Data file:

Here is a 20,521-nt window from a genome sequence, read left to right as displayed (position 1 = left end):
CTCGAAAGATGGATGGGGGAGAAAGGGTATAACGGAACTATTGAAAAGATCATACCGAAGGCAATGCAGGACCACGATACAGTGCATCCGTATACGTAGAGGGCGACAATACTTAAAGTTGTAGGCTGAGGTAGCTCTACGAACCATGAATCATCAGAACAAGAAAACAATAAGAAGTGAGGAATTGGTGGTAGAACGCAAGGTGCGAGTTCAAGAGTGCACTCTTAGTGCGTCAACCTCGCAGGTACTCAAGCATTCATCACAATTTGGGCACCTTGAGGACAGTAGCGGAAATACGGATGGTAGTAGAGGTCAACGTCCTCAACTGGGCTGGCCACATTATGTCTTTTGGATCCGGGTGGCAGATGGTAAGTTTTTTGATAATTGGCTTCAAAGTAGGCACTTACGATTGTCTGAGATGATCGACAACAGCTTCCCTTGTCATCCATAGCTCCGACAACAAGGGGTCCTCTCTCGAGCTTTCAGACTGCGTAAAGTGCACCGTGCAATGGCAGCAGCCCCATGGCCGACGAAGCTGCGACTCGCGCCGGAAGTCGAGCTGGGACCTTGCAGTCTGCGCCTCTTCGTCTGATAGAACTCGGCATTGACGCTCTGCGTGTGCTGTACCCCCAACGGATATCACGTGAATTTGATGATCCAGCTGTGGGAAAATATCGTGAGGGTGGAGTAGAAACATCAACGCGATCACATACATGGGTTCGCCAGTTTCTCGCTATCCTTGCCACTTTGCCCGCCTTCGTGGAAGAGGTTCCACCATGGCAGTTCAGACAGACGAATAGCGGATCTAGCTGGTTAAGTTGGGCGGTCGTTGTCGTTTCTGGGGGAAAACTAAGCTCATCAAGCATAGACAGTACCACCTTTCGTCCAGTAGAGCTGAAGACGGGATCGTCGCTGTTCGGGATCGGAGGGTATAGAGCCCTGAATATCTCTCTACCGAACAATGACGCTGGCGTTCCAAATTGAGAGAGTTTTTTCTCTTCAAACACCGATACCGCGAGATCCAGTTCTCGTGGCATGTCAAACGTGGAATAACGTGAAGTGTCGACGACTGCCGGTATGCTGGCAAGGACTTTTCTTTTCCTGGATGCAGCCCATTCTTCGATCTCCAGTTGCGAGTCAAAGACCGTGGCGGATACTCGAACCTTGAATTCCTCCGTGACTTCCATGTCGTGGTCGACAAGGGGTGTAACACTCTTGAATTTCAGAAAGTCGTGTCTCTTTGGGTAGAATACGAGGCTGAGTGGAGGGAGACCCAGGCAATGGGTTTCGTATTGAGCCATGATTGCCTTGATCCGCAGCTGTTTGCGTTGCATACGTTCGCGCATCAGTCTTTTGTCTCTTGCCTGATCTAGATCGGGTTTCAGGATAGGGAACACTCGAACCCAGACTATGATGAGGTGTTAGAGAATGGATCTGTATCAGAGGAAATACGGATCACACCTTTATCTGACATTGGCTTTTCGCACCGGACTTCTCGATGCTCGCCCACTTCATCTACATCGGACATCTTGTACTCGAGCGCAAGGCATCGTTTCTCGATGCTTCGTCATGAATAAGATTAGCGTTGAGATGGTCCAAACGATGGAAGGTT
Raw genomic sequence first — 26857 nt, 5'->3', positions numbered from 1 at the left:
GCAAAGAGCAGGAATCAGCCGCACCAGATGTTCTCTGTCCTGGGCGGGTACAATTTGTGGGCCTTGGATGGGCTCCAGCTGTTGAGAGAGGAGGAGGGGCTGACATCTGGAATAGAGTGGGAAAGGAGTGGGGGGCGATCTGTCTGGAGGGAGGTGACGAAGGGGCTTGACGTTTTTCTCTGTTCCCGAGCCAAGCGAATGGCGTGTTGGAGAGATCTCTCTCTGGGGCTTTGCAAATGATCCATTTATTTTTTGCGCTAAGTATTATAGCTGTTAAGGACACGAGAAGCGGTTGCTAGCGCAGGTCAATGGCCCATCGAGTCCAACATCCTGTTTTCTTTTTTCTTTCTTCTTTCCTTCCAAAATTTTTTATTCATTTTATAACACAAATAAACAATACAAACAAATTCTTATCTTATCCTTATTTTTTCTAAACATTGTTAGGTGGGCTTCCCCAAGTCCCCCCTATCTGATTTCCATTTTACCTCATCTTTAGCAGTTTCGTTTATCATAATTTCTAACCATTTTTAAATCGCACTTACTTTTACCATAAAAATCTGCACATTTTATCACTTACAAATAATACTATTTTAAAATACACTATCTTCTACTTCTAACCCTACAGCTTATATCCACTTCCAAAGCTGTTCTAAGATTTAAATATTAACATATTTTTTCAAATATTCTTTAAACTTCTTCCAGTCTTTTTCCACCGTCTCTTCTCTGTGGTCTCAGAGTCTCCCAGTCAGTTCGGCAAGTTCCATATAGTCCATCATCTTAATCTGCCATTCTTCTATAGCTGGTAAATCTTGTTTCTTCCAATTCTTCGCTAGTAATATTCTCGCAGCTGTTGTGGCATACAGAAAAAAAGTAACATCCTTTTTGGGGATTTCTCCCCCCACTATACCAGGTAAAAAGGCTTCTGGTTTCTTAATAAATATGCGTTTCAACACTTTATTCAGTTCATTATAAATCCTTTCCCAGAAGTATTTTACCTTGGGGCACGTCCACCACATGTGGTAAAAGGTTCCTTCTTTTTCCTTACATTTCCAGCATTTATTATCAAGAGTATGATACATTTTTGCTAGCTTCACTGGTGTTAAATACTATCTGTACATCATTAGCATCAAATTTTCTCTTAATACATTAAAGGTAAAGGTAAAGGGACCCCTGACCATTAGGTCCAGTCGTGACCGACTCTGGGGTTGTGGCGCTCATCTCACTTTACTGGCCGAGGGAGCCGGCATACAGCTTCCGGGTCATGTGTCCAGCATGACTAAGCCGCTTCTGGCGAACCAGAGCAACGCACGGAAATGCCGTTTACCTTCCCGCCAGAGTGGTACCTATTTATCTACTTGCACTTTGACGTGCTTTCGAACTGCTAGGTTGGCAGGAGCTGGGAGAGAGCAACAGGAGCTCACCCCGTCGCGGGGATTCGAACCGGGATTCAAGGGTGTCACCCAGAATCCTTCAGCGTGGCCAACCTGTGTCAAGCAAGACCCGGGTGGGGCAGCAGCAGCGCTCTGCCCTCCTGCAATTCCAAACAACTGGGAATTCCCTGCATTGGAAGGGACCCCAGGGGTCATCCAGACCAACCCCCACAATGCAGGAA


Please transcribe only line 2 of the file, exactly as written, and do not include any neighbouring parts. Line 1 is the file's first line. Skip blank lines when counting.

CTCGAAAGATGGATGGGGGAGAAAGGGTATAACGGAACTATTGAAAAGATCATACCGAAGGCAATGCAGGACCACGATACAGTGCATCCGTATACGTAGAGGGCGACAATACTTAAAGTTGTAGGCTGAGGTAGCTCTACGAACCATGAATCATCAGAACAAGAAAACAATAAGAAGTGAGGAATTGGTGGTAGAACGCAAGGTGCGAGTTCAAGAGTGCACTCTTAGTGCGTCAACCTCGCAGGTACTCAAGCATTCATCACAATTTGGGCACCTTGAGGACAGTAGCGGAAATACGGATGGTAGTAGAGGTCAACGTCCTCAACTGGGCTGGCCACATTATGTCTTTTGGATCCGGGTGGCAGATGGTAAGTTTTTTGATAATTGGCTTCAAAGTAGGCACTTACGATTGTCTGAGATGATCGACAACAGCTTCCCTTGTCATCCATAGCTCCGACAACAAGGGGTCCTCTCTCGAGCTTTCAGACTGCGTAAAGTGCACCGTGCAATGGCAGCAGCCCCATGGCCGACGAAGCTGCGACTCGCGCCGGAAGTCGAGCTGGGACCTTGCAGTCTGCGCCTCTTCGTCTGATAGAACTCGGCATTGACGCTCTGCGTGTGCTGTACCCCCAACGGATATCACGTGAATTTGATGATCCAGCTGTGGGAAAATATCGTGAGGGTGGAGTAGAAACATCAACGCGATCACATACATGGGTTCGCCAGTTTCTCGCTATCCTTGCCACTTTGCCCGCCTTCGTGGAAGAGGTTCCACCATGGCAGTTCAGACAGACGAATAGCGGATCTAGCTGGTTAAGTTGGGCGGTCGTTGTCGTTTCTGGGGGAAAACTAAGCTCATCAAGCATAGACAGTACCACCTTTCGTCCAGTAGAGCTGAAGACGGGATCGTCGCTGTTCGGGATCGGAGGGTATAGAGCCCTGAATATCTCTCTACCGAACAATGACGCTGGCGTTCCAAATTGAGAGAGTTTTTTCTCTTCAAACACCGATACCGCGAGATCCAGTTCTCGTGGCATGTCAAACGTGGAATAACGTGAAGTGTCGACGACTGCCGGTATGCTGGCAAGGACTTTTCTTTTCCTGGATGCAGCCCATTCTTCGATCTCCAGTTGCGAGTCAAAGACCGTGGCGGATACTCGAACCTTGAATTCCTCCGTGACTTCCATGTCGTGGTCGACAAGGGGTGTAACACTCTTGAATTTCAGAAAGTCGTGTCTCTTTGGGTAGAATACGAGGCTGAGTGGAGGGAGACCCAGGCAATGGGTTTCGTATTGAGCCATGATTGCCTTGATCCGCAGCTGTTTGCGTTGCATACGTTCGCGCATCAGTCTTTTGTCTCTTGCCTGATCTAGATCGGGTTTCAGGATAGGGAACACTCGAACCCAGACTATGATGAGGTGTTAGAGAATGGATCTGTATCAGAGGAAATACGGATCACACCTTTATCTGACATTGGCTTTTCGCACCGGACTTCTCGATGCTCGCCCACTTCATCTACATCGGACATCTTGTACTCGAGCGCAAGGCATCGTTTCTCGATGCTTCGTCATGAATAAGATTAGCGTTGAGATGGTCCAAACGATGGAAGGTT